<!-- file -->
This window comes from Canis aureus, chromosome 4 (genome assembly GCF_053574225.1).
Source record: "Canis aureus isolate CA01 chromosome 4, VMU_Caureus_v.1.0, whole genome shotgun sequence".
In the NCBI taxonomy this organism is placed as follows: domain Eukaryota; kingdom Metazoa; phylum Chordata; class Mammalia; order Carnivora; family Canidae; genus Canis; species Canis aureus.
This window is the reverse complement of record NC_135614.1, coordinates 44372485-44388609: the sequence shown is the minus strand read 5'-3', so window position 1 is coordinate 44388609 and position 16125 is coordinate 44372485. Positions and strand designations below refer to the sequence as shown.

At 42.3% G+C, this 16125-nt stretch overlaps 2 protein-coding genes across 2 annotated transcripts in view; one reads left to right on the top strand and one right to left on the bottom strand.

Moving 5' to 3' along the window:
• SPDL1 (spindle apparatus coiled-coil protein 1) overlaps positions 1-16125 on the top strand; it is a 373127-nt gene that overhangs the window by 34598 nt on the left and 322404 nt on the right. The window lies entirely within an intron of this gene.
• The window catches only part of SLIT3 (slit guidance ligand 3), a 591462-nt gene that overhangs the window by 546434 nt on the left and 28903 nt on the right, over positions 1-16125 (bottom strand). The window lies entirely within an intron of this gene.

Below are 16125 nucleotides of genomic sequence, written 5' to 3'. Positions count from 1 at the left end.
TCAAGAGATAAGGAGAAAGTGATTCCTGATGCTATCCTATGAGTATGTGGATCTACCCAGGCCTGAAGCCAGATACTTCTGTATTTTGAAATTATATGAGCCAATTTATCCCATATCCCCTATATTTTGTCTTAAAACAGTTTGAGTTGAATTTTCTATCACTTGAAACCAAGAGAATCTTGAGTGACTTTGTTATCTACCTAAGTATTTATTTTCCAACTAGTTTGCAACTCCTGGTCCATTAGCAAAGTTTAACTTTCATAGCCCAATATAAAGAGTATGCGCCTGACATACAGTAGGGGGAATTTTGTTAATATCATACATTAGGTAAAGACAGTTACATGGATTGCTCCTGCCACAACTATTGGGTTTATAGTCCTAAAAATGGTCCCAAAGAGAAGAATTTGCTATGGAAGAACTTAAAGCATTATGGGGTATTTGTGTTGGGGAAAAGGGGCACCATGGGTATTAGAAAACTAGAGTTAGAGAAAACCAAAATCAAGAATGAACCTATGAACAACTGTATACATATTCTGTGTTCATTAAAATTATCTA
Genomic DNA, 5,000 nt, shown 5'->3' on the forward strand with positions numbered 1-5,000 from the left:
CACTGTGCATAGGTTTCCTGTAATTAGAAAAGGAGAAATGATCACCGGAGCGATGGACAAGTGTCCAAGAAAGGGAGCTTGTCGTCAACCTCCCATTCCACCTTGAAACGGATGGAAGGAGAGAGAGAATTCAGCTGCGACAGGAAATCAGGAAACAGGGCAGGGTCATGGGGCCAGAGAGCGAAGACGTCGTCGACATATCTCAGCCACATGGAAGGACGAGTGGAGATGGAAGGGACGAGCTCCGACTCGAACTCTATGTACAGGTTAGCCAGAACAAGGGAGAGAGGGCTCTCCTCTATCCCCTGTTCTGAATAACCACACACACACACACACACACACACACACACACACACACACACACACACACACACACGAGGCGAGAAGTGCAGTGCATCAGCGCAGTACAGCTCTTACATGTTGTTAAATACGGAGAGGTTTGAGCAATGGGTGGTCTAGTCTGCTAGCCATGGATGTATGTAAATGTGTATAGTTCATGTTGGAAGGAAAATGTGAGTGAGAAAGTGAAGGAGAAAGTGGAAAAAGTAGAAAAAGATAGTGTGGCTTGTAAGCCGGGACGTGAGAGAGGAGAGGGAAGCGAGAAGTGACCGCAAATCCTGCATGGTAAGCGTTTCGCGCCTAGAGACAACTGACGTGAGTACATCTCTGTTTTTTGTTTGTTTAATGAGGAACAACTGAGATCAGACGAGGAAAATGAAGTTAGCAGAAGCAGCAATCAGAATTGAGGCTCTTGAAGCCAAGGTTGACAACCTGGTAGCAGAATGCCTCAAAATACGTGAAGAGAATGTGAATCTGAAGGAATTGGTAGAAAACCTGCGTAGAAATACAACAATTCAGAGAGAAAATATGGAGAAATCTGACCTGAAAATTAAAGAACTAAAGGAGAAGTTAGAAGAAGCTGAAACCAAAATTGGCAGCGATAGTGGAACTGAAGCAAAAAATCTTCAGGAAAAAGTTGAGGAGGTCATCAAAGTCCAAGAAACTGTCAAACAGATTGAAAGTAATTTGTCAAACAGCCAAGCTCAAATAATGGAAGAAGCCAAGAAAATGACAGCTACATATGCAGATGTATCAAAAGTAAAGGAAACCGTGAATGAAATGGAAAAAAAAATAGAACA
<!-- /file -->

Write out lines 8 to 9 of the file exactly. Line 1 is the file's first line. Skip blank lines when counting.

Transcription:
• The window catches only part of SLIT3 (slit guidance ligand 3), a 591462-nt gene that overhangs the window by 546434 nt on the left and 28903 nt on the right, over positions 1-16125 (bottom strand). The window lies entirely within an intron of this gene.

Below are 16125 nucleotides of genomic sequence, written 5' to 3'. Positions count from 1 at the left end.